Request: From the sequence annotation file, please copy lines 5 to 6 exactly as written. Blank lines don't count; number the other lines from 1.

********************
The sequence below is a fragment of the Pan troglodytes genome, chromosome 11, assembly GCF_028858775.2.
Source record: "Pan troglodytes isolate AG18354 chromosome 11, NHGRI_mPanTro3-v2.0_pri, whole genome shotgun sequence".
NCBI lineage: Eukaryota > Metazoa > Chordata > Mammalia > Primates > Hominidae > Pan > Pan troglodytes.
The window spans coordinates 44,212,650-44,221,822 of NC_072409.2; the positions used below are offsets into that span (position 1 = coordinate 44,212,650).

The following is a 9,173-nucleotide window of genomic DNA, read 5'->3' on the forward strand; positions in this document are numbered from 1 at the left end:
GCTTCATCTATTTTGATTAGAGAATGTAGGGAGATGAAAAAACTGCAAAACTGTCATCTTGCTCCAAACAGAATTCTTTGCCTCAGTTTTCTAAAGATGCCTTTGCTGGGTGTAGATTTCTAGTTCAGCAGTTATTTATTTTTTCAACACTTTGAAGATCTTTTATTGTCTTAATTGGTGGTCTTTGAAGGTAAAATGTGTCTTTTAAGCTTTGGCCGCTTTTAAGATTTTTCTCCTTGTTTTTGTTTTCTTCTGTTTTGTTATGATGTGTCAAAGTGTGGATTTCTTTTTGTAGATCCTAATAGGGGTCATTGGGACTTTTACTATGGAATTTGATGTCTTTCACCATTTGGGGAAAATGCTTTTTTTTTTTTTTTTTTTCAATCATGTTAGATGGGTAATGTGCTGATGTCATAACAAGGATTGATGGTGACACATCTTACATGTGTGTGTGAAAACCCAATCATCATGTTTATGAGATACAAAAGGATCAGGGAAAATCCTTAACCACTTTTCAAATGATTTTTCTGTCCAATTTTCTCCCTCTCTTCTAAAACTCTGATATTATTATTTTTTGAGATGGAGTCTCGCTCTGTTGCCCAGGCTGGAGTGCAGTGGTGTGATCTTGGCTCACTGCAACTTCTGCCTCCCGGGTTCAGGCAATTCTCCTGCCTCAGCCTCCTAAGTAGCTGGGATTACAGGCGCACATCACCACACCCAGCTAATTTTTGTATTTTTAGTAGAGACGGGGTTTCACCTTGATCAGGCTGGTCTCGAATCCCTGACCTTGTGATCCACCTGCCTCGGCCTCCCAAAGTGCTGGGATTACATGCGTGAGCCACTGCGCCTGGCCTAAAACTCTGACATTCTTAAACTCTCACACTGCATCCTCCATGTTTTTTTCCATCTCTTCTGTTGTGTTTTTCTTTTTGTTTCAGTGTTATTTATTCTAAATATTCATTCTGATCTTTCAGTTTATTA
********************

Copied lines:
The following is a 9,173-nucleotide window of genomic DNA, read 5'->3' on the forward strand; positions in this document are numbered from 1 at the left end:
GCTTCATCTATTTTGATTAGAGAATGTAGGGAGATGAAAAAACTGCAAAACTGTCATCTTGCTCCAAACAGAATTCTTTGCCTCAGTTTTCTAAAGATGCCTTTGCTGGGTGTAGATTTCTAGTTCAGCAGTTATTTATTTTTTCAACACTTTGAAGATCTTTTATTGTCTTAATTGGTGGTCTTTGAAGGTAAAATGTGTCTTTTAAGCTTTGGCCGCTTTTAAGATTTTTCTCCTTGTTTTTGTTTTCTTCTGTTTTGTTATGATGTGTCAAAGTGTGGATTTCTTTTTGTAGATCCTAATAGGGGTCATTGGGACTTTTACTATGGAATTTGATGTCTTTCACCATTTGGGGAAAATGCTTTTTTTTTTTTTTTTTTTCAATCATGTTAGATGGGTAATGTGCTGATGTCATAACAAGGATTGATGGTGACACATCTTACATGTGTGTGTGAAAACCCAATCATCATGTTTATGAGATACAAAAGGATCAGGGAAAATCCTTAACCACTTTTCAAATGATTTTTCTGTCCAATTTTCTCCCTCTCTTCTAAAACTCTGATATTATTATTTTTTGAGATGGAGTCTCGCTCTGTTGCCCAGGCTGGAGTGCAGTGGTGTGATCTTGGCTCACTGCAACTTCTGCCTCCCGGGTTCAGGCAATTCTCCTGCCTCAGCCTCCTAAGTAGCTGGGATTACAGGCGCACATCACCACACCCAGCTAATTTTTGTATTTTTAGTAGAGACGGGGTTTCACCTTGATCAGGCTGGTCTCGAATCCCTGACCTTGTGATCCACCTGCCTCGGCCTCCCAAAGTGCTGGGATTACATGCGTGAGCCACTGCGCCTGGCCTAAAACTCTGACATTCTTAAACTCTCACACTGCATCCTCCATGTTTTTTTCCATCTCTTCTGTTGTGTTTTTCTTTTTGTTTCAGTGTTATTTATTCTAAATATTCATTCTGATCTTTCAGTTTATTA